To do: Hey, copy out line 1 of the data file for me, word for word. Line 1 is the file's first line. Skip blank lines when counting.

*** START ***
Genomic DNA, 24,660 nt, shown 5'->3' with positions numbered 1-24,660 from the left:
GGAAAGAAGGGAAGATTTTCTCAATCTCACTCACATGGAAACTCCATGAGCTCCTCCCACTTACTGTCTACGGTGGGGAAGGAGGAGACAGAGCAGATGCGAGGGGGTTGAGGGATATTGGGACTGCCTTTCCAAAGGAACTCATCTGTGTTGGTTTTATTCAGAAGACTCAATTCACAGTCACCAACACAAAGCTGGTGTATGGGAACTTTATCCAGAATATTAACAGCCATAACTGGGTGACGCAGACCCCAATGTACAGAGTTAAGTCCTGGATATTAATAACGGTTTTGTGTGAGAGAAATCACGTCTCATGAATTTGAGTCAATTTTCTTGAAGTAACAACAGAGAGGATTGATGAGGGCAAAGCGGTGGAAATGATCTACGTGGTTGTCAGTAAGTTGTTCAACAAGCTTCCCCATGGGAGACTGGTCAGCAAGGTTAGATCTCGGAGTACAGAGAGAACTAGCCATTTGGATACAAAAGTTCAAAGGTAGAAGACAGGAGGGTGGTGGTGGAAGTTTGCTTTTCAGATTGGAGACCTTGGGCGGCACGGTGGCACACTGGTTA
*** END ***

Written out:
Genomic DNA, 24,660 nt, shown 5'->3' with positions numbered 1-24,660 from the left: